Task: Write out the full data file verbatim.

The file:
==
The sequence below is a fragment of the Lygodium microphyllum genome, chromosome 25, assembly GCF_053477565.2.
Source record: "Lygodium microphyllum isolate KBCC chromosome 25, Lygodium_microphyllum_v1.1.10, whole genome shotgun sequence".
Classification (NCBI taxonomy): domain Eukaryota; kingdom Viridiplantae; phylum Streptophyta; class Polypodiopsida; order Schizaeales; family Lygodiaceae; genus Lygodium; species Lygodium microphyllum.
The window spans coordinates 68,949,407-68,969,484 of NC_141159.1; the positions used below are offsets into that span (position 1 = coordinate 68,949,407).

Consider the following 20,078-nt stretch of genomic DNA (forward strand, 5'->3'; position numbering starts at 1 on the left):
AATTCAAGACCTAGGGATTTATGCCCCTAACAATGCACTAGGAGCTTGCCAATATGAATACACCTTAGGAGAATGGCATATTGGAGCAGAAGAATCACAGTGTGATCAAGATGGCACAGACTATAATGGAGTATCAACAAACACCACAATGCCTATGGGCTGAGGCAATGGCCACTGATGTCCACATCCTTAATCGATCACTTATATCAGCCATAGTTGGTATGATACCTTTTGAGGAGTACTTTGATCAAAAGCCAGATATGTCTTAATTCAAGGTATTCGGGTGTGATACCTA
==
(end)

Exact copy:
The sequence below is a fragment of the Lygodium microphyllum genome, chromosome 25, assembly GCF_053477565.2.
Source record: "Lygodium microphyllum isolate KBCC chromosome 25, Lygodium_microphyllum_v1.1.10, whole genome shotgun sequence".
Classification (NCBI taxonomy): domain Eukaryota; kingdom Viridiplantae; phylum Streptophyta; class Polypodiopsida; order Schizaeales; family Lygodiaceae; genus Lygodium; species Lygodium microphyllum.
The window spans coordinates 68,949,407-68,969,484 of NC_141159.1; the positions used below are offsets into that span (position 1 = coordinate 68,949,407).

Consider the following 20,078-nt stretch of genomic DNA (forward strand, 5'->3'; position numbering starts at 1 on the left):
AATTCAAGACCTAGGGATTTATGCCCCTAACAATGCACTAGGAGCTTGCCAATATGAATACACCTTAGGAGAATGGCATATTGGAGCAGAAGAATCACAGTGTGATCAAGATGGCACAGACTATAATGGAGTATCAACAAACACCACAATGCCTATGGGCTGAGGCAATGGCCACTGATGTCCACATCCTTAATCGATCACTTATATCAGCCATAGTTGGTATGATACCTTTTGAGGAGTACTTTGATCAAAAGCCAGATATGTCTTAATTCAAGGTATTCGGGTGTGATACCTA